Bank of England to prop up Northern Rock

Discussion in 'Wall St. News' started by Cdntrader, Sep 13, 2007.

  1. Bank of England to prop up Northern Rock
    By Peter Thal Larsen and Neil Hume

    Published: September 13 2007 21:31 | Last updated: September 13 2007 21:31

    The Bank of England will on Friday step in to bail out Northern Rock by providing emergency funding to the beleaguered mortgage lender which has fallen victim to the liquidity squeeze in the banking sector.

    In a highly unusual move, the Bank, working with the Financial Services Authority and the Treasury, will prop up Northern Rock by giving it short term credit which will allow to carry on operating.

    It is the most dramatic development to date in the UK banking market since the financial sector was hit by a wave of market turmoil during the summer which has paralysed money markets.

    The rescue will lift the uncertainty hanging over Northern Rock’s future for much of the past month because it could not get access to the wholesale funding upon which it is heavily dependent.

    It will also help reassure thousands of the bank’s customers that their deposits are safe.

    Northern Rock, the mortgage lender, is also set to warn on Friday that its profit growth has been hit by the liquidity shortage.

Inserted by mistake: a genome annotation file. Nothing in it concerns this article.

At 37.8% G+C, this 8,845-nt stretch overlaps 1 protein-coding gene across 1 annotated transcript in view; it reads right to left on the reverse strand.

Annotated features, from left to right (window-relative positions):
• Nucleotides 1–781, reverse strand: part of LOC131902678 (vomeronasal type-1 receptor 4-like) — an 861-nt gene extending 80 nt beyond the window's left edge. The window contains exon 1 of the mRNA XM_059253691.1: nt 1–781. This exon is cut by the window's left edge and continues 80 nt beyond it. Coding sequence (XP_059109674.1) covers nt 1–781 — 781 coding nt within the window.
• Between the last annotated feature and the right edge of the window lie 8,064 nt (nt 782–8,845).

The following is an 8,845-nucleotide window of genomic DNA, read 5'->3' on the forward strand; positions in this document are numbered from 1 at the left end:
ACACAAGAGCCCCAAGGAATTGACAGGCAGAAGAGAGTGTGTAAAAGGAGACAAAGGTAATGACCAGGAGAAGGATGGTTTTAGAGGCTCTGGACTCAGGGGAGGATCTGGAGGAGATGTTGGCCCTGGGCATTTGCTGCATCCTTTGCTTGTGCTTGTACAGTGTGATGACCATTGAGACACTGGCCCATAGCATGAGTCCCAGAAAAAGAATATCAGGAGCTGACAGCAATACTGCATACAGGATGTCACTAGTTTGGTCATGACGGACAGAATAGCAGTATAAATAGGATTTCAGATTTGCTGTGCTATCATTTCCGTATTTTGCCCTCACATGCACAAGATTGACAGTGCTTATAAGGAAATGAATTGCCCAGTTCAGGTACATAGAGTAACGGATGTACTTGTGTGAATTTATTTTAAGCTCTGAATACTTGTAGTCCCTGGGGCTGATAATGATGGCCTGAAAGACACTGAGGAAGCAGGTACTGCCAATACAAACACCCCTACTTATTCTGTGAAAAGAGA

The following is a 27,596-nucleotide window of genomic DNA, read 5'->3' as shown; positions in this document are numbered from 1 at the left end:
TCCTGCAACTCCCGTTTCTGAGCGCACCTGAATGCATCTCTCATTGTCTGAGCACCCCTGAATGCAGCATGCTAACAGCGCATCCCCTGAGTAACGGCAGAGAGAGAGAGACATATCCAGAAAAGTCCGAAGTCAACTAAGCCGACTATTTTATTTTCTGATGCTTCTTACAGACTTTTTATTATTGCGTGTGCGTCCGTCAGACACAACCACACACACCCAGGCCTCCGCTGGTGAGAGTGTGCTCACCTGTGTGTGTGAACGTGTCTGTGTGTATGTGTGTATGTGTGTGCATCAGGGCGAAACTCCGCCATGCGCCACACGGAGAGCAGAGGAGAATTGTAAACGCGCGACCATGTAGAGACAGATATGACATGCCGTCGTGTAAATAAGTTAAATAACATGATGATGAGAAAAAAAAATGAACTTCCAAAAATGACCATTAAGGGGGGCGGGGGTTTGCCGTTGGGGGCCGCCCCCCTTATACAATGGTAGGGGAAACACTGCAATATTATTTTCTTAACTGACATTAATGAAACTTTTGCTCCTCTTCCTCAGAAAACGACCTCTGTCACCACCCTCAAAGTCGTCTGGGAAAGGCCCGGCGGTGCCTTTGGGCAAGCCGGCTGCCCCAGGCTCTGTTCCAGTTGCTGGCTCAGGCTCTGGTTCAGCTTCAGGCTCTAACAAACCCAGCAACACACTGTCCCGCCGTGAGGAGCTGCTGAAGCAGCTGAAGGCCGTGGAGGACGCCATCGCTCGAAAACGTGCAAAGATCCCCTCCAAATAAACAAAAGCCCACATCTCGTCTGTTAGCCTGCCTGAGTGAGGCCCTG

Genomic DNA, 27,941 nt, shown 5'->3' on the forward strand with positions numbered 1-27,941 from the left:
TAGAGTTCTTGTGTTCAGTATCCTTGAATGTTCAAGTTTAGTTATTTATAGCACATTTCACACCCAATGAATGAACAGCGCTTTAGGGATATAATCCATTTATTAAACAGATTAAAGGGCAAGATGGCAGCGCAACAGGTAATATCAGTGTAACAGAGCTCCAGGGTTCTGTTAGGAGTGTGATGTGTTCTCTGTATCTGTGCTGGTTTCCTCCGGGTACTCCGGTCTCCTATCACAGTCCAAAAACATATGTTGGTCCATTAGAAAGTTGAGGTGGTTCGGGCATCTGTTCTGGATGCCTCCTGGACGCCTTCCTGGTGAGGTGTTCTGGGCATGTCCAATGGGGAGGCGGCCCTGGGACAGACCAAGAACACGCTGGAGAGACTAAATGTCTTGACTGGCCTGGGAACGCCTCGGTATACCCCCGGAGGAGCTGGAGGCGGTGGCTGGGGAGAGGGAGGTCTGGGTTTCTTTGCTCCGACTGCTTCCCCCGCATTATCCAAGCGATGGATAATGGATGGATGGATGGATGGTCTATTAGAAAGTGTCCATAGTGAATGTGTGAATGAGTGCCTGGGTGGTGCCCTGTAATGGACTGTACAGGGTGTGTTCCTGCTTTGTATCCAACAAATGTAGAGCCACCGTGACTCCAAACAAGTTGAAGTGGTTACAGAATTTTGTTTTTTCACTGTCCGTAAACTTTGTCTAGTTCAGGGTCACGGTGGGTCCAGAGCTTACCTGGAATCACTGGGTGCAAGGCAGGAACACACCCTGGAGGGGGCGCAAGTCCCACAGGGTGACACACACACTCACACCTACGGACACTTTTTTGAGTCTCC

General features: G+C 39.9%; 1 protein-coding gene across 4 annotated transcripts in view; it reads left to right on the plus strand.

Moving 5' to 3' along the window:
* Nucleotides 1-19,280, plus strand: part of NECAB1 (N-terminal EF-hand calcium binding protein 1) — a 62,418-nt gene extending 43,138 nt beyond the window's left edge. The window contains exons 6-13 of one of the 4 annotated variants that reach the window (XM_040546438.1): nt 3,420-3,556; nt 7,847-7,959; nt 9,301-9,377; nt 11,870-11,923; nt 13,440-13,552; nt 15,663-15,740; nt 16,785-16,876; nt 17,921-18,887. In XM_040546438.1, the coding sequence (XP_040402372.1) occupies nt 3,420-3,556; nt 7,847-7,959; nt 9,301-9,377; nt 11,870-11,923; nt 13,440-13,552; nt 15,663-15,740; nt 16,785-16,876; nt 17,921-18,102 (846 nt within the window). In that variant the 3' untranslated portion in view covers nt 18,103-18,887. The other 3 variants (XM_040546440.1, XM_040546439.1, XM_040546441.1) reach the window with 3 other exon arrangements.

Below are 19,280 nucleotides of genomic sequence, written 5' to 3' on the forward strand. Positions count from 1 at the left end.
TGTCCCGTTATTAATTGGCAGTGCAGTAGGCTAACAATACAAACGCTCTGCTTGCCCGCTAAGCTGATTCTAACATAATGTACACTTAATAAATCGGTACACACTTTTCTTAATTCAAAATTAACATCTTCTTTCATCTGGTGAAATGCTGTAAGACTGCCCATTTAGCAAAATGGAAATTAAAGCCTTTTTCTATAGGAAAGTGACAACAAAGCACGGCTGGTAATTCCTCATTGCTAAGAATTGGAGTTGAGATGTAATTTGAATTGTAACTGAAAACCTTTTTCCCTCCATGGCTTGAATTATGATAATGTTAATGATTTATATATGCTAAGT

The long-awaited warning comes as banks are grappling with a sharp rise in short-term interest rates that is putting pressure on profit margins.

    Northern Rock is set to issue a trading update setting out the impact of the market turmoil, according to people familiar with the matter. Barring last-minute hitches, the statement is expected before the market opens on Friday. Northern Rock declined to comment.

    Since hitting their peak in February, shares in Northern Rock have lost half their value amid concerns that the rising cost of wholesale funding would squeeze margins and limit the bank’s growth.

    On Thursday the shares, among the most actively shorted in the UK market, closed 33p or 4.9 per cent down at 639p.

    Copyright The Financial Times Limited 2007

    Today, Northern Rock is one of the top five mortgage lenders in the United Kingdom in terms of gross lending.